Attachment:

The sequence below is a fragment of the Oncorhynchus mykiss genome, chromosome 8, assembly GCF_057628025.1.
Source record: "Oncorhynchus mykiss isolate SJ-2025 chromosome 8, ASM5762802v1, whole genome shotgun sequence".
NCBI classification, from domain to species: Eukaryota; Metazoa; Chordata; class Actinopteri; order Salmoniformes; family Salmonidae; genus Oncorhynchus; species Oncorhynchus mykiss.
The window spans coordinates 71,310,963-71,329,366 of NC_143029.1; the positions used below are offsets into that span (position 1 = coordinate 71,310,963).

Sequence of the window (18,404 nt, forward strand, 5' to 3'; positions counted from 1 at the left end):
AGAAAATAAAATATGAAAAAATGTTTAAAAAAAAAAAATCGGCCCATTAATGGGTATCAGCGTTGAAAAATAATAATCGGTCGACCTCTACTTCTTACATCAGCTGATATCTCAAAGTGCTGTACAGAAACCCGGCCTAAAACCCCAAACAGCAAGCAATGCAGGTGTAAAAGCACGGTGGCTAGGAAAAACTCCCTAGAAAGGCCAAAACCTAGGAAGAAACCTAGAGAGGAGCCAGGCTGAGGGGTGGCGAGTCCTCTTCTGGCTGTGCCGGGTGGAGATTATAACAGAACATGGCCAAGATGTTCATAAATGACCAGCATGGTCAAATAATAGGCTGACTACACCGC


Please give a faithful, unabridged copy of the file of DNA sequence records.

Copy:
The sequence below is a fragment of the Oncorhynchus mykiss genome, chromosome 8, assembly GCF_057628025.1.
Source record: "Oncorhynchus mykiss isolate SJ-2025 chromosome 8, ASM5762802v1, whole genome shotgun sequence".
NCBI classification, from domain to species: Eukaryota; Metazoa; Chordata; class Actinopteri; order Salmoniformes; family Salmonidae; genus Oncorhynchus; species Oncorhynchus mykiss.
The window spans coordinates 71,310,963-71,329,366 of NC_143029.1; the positions used below are offsets into that span (position 1 = coordinate 71,310,963).

Sequence of the window (18,404 nt, forward strand, 5' to 3'; positions counted from 1 at the left end):
AGAAAATAAAATATGAAAAAATGTTTAAAAAAAAAAAATCGGCCCATTAATGGGTATCAGCGTTGAAAAATAATAATCGGTCGACCTCTACTTCTTACATCAGCTGATATCTCAAAGTGCTGTACAGAAACCCGGCCTAAAACCCCAAACAGCAAGCAATGCAGGTGTAAAAGCACGGTGGCTAGGAAAAACTCCCTAGAAAGGCCAAAACCTAGGAAGAAACCTAGAGAGGAGCCAGGCTGAGGGGTGGCGAGTCCTCTTCTGGCTGTGCCGGGTGGAGATTATAACAGAACATGGCCAAGATGTTCATAAATGACCAGCATGGTCAAATAATAGGCTGACTACACCGC